Egyptian, Classical, Ancient Near Eastern Art
The canine-shaped god Anubis had many roles. He is often represented as the divine embalmer, the recorder at the judgment of the dead, or the escort of the deceased to the underworld; he is sometimes also the guardian of the mummy. This figurine of Anubis was perched on the lid of a coffin or sarcophagus, where it served a protective purpose. Various seals from both royal and private tombs show Anubis dominating nine bound prisoners—symbolic of Egypt’s enemies and, on a more abstract level, all harmful forces.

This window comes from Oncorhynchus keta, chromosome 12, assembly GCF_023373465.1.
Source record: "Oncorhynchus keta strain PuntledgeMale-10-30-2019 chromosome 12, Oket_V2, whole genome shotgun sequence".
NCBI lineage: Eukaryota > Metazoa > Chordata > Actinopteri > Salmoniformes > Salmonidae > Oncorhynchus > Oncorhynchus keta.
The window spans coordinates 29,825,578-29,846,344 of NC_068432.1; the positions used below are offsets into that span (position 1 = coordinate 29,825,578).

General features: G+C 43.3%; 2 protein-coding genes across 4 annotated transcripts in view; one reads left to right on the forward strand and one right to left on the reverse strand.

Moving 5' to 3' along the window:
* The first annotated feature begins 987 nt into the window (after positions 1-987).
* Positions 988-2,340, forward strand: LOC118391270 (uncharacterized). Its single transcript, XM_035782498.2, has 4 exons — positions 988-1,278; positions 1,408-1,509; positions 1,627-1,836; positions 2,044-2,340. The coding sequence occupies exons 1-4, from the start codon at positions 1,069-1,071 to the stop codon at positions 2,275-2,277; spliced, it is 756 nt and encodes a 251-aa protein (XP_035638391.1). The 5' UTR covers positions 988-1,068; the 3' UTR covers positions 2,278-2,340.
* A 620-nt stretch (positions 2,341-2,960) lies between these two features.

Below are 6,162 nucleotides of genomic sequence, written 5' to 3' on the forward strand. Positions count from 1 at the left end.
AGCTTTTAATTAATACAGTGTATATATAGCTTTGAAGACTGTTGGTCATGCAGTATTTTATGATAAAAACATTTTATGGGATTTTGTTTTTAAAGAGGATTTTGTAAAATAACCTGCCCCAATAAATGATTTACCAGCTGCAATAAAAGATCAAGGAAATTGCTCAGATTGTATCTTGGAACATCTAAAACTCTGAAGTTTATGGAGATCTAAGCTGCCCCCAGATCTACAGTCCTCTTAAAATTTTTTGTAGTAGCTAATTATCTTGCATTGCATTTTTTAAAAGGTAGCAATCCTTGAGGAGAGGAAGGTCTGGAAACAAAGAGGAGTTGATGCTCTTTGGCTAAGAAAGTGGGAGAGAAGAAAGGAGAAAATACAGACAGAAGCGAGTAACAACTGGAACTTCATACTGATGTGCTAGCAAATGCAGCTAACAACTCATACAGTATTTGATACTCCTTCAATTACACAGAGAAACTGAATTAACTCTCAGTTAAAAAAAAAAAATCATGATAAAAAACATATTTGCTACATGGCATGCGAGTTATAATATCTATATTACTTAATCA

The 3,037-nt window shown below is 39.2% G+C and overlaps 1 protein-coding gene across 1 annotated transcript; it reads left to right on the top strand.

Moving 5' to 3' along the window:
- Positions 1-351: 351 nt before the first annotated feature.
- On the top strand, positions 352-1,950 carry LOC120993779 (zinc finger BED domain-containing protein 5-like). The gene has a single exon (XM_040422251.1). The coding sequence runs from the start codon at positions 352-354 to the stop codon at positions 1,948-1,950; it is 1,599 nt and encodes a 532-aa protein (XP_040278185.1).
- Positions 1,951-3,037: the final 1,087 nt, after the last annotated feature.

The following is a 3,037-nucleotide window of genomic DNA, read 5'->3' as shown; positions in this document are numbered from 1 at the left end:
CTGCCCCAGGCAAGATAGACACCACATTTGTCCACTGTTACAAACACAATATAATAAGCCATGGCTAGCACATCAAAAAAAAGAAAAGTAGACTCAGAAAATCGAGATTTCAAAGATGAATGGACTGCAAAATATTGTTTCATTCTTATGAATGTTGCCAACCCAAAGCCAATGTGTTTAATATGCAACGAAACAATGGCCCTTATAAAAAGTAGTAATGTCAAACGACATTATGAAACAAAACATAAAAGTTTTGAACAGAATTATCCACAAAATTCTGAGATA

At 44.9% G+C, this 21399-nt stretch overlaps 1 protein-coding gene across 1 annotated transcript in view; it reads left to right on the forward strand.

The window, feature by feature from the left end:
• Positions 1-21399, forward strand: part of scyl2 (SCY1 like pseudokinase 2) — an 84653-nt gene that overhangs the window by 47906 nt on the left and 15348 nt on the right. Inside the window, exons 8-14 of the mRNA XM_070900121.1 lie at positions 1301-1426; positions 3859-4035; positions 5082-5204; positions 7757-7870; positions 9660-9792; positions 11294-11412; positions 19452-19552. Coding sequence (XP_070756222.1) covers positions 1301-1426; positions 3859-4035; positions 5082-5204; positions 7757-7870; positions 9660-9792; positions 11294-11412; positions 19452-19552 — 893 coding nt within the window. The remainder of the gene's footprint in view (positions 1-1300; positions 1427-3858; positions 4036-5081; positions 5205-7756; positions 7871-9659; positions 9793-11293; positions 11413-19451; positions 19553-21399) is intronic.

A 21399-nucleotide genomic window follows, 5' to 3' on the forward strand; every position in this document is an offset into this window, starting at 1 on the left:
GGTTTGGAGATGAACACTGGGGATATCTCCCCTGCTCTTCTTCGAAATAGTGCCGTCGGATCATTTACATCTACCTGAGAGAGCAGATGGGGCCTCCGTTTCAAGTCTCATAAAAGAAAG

Dynasty 26 or later
Late Period to Ptolemaic Period
26 x 20 x 3 1/2 in. (66 x 50.8 x 8.9 cm)
This item is not on view
Charles Edwin Wilbour Fund
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Anubis, 664-30 B.C.E. Wood, paint, 26 x 20 x 3 1/2 in. (66 x 50.8 x 8.9 cm). Brooklyn Museum, Charles Edwin Wilbour Fund, 37.1478Ea-b. Creative Commons-BY
overall, 37.1478E_Gavin_Ashworth_photograph.jpg. Brooklyn Museum photograph (Gavin Ashworth, photographer), 2012
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